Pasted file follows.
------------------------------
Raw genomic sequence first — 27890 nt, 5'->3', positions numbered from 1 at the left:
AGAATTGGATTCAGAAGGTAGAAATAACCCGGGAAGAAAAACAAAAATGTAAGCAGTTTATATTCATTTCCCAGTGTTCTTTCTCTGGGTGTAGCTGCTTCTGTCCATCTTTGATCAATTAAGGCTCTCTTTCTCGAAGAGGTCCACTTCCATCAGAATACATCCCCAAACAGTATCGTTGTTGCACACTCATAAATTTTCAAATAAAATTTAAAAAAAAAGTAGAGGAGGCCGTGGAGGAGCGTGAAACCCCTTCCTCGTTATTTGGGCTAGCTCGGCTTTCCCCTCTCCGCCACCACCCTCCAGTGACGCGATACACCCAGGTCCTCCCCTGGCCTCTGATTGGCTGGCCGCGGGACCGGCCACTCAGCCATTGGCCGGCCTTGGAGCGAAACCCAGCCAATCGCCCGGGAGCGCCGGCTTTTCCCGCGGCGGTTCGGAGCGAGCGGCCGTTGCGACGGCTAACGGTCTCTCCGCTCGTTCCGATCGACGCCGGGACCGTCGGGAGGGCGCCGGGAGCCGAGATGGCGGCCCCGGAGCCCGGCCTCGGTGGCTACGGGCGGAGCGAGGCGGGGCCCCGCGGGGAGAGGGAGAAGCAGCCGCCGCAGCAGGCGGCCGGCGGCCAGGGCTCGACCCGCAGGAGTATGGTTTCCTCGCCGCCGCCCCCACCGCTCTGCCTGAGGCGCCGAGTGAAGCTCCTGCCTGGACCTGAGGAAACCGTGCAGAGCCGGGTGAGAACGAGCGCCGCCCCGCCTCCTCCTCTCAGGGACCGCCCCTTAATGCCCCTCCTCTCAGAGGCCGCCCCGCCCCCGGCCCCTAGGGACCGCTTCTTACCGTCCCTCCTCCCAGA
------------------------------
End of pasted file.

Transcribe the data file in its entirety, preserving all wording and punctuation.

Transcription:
Raw genomic sequence first — 27890 nt, 5'->3', positions numbered from 1 at the left:
AGAATTGGATTCAGAAGGTAGAAATAACCCGGGAAGAAAAACAAAAATGTAAGCAGTTTATATTCATTTCCCAGTGTTCTTTCTCTGGGTGTAGCTGCTTCTGTCCATCTTTGATCAATTAAGGCTCTCTTTCTCGAAGAGGTCCACTTCCATCAGAATACATCCCCAAACAGTATCGTTGTTGCACACTCATAAATTTTCAAATAAAATTTAAAAAAAAAGTAGAGGAGGCCGTGGAGGAGCGTGAAACCCCTTCCTCGTTATTTGGGCTAGCTCGGCTTTCCCCTCTCCGCCACCACCCTCCAGTGACGCGATACACCCAGGTCCTCCCCTGGCCTCTGATTGGCTGGCCGCGGGACCGGCCACTCAGCCATTGGCCGGCCTTGGAGCGAAACCCAGCCAATCGCCCGGGAGCGCCGGCTTTTCCCGCGGCGGTTCGGAGCGAGCGGCCGTTGCGACGGCTAACGGTCTCTCCGCTCGTTCCGATCGACGCCGGGACCGTCGGGAGGGCGCCGGGAGCCGAGATGGCGGCCCCGGAGCCCGGCCTCGGTGGCTACGGGCGGAGCGAGGCGGGGCCCCGCGGGGAGAGGGAGAAGCAGCCGCCGCAGCAGGCGGCCGGCGGCCAGGGCTCGACCCGCAGGAGTATGGTTTCCTCGCCGCCGCCCCCACCGCTCTGCCTGAGGCGCCGAGTGAAGCTCCTGCCTGGACCTGAGGAAACCGTGCAGAGCCGGGTGAGAACGAGCGCCGCCCCGCCTCCTCCTCTCAGGGACCGCCCCTTAATGCCCCTCCTCTCAGAGGCCGCCCCGCCCCCGGCCCCTAGGGACCGCTTCTTACCGTCCCTCCTCCCAGA